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Premiered at the Sundance Film Festival the same year as her more popular sf film, Another Earth (Cahill US 2011), Brit Marling’s collaboration with newcomer Zal Batmanglij explores the inner workings of a cult religion. Like its sibling, Sound of My Voice (US 2011) is concerned more with the mental [End Page 120] conditions of its characters than with considerations for plot or conclusions or answers; unlike Another Earth, however, Sound of My Voice is not a story of personal redemption or coping with loss, but rather a disturbing examination of how our conceptions of truth are clouded by uncertainty. In this sense, it bears a stylistic resemblance to David Fincher’s Zodiac (US 2007), Iain Softley’s K-PAX (US/Germany 2001) and, in terms of its psychological focus, Bryan Singer’s somewhat forgotten Apt Pupil (US/France 1998).
Sound of My Voice follows Peter (Christopher Denham) and Lorna (Nicole Vicius), two lovers unsatisfied with their lives who turn to investigative journalism as they work on a documentary about cults. In the opening scenes, Peter and Lorna are given cryptic instructions to a garage, ushered inside by a nameless man (where they shower and change into new clothes) and then blindfolded and trucked off to an unknown location to meet the mysterious Maggie (Brit Marling). There, we learn Peter and Lorna have been ‘training’ for this experience on the ‘outside’, that their final test is an elaborate, somewhat comical secret handshake (which will become important at the end), and that Maggie believes she comes from the future – 2054 – arriving in our time to prepare a select few for what is to come: a radically new world of scarcity. The film traces Peter and Lorna’s relationship, as they get deeper and deeper into Maggie’s cult until even their personal lives begin to unravel.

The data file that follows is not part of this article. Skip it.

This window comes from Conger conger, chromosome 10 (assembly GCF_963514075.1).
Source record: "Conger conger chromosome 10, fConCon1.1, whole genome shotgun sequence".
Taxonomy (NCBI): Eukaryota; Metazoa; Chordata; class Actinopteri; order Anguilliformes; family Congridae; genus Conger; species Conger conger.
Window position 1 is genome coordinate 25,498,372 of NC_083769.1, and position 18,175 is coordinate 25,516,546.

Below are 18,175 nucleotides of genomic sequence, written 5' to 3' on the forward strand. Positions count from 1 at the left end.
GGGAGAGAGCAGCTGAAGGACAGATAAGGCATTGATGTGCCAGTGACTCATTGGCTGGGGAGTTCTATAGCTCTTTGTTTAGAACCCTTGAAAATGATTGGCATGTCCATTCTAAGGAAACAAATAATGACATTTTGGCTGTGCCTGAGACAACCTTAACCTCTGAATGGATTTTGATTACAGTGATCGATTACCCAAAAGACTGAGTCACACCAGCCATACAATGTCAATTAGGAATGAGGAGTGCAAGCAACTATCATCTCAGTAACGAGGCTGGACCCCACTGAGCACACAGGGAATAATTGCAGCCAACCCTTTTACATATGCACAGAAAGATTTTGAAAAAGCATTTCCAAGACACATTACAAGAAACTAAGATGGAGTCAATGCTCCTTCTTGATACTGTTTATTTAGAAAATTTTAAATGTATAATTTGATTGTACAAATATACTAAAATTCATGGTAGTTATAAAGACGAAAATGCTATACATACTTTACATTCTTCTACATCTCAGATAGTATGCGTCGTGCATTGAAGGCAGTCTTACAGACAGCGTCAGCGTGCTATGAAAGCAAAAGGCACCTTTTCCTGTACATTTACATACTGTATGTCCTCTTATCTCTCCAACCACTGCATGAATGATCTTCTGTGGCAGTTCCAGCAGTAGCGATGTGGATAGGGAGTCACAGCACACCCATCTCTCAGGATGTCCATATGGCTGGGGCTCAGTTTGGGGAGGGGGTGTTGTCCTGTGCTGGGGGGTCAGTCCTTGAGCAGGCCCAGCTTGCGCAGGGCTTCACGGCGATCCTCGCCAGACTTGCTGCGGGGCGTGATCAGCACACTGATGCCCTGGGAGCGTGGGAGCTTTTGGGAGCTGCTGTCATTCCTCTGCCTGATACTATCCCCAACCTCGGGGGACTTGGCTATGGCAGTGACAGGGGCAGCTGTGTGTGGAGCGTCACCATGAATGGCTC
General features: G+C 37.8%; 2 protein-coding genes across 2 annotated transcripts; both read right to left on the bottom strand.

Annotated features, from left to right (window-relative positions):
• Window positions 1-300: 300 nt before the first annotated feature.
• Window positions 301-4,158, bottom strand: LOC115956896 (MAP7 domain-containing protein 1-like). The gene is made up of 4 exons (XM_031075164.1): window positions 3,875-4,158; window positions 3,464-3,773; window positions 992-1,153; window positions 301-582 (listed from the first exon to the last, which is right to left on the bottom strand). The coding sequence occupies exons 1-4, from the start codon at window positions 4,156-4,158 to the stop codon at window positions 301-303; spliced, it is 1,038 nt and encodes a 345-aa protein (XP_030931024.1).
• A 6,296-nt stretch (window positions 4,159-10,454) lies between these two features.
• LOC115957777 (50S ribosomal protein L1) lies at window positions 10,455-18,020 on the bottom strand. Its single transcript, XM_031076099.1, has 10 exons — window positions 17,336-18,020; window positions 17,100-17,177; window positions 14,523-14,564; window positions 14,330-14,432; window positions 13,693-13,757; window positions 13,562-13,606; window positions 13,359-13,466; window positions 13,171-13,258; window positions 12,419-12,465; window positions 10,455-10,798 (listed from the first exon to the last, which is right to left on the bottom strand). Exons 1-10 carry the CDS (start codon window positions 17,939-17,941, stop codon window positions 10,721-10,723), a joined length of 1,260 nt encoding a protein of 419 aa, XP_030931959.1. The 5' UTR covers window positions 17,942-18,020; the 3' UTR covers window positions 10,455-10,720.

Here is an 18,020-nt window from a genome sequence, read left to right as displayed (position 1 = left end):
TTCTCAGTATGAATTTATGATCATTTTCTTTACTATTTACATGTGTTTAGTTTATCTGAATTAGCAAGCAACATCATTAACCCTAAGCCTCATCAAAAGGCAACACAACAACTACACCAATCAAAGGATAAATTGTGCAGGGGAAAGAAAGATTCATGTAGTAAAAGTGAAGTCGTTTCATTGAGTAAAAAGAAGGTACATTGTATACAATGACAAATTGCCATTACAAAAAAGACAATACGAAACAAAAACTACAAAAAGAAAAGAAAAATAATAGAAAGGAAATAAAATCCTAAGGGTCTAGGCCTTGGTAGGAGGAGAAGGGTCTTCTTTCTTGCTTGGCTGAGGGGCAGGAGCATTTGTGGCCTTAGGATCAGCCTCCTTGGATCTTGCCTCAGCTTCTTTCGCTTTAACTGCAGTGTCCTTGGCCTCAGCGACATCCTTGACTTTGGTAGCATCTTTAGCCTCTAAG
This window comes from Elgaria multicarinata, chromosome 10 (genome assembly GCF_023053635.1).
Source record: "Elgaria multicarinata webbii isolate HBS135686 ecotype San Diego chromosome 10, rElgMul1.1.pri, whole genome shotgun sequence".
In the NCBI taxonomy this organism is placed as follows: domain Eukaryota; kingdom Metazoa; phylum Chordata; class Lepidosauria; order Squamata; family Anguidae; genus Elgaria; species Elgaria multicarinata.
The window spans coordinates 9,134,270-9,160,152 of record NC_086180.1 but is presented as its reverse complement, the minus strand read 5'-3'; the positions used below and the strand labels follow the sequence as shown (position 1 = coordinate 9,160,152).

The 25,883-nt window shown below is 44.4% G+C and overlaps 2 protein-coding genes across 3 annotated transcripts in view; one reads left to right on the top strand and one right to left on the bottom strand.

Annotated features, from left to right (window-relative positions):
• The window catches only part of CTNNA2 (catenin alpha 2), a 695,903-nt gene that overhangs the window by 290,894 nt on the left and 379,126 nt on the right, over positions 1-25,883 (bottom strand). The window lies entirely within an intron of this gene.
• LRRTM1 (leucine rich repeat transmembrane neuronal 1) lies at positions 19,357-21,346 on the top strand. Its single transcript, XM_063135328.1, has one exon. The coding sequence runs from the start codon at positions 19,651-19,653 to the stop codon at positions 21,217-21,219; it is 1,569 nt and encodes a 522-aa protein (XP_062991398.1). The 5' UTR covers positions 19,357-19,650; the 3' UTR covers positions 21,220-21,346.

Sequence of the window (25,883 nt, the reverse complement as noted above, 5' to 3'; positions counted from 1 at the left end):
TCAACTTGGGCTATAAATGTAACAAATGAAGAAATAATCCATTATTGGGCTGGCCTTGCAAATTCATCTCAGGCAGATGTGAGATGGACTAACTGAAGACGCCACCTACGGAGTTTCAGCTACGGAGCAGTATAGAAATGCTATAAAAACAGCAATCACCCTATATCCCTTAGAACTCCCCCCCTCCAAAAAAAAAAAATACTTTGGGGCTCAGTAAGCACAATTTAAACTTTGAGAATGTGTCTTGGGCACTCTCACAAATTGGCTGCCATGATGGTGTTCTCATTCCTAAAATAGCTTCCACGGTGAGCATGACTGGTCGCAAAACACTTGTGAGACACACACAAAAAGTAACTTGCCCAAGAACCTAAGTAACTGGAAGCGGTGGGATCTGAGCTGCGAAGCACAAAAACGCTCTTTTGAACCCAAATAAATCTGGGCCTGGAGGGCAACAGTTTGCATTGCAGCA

The psychological manipulation of cult leaders is the film’s central conceit. Maggie (played convincingly by Marling) is sweet and saintly one moment, abusive and terrifyingly aware the next. In one scene, she convinces her followers the apples they are eating are metaphors for all the ugly things society has forced into them, and that it is necessary for them to purge themselves (vomit). When Peter refuses to do so (he has swallowed a wireless transmitter to record the sessions), Maggie exposes his past through a series of suggestive and increasingly specific questions. The scene also demonstrates, more than any other, the talent of the actors involved; Denham (as Peter) grows increasingly uncomfortable beneath Maggie’s gaze, refusing eye contact as she draws out the root of his controlling nature: his mother’s death from cancer and sexual molestation at the hands of his grandfather. Brought to tears, Peter eventually vomits, and Maggie embraces him, suddenly returned to her ‘sweeter’ self.
Therein lies the proof of Peter’s frequent claim that Maggie is dangerous, one he makes because he assumes this cult is like most of the others, where death is the end result; the scene also provides a cogent example of the insidious undertone of the film’s title. Unlike the cults that frequently make the headlines (high-profile examples include Peoples Temple in 1978, Solar Temple in 1994–7, and Heaven’s Gate in 1997), Maggie presents no physical danger. She makes no [End Page 121] claim of ‘ascension’ to a higher plane by way of discarding one’s physical body, nor does she suggest that everyone will die when her future meets our present. Rather, her ability to manipulate her followers with little more than her voice is what gives the film its chilling core. Maggie, like many cult leaders, almost always has an answer for the questions her followers do or would ask, just as she almost always seems able to dig into their inner selves and expose their fears and desires. Marshall Applewhite of Heaven’s Gate fame, for example, was described by his sister as ‘a born leader and very charismatic’, capable of getting people to believe anything (Holliman); he...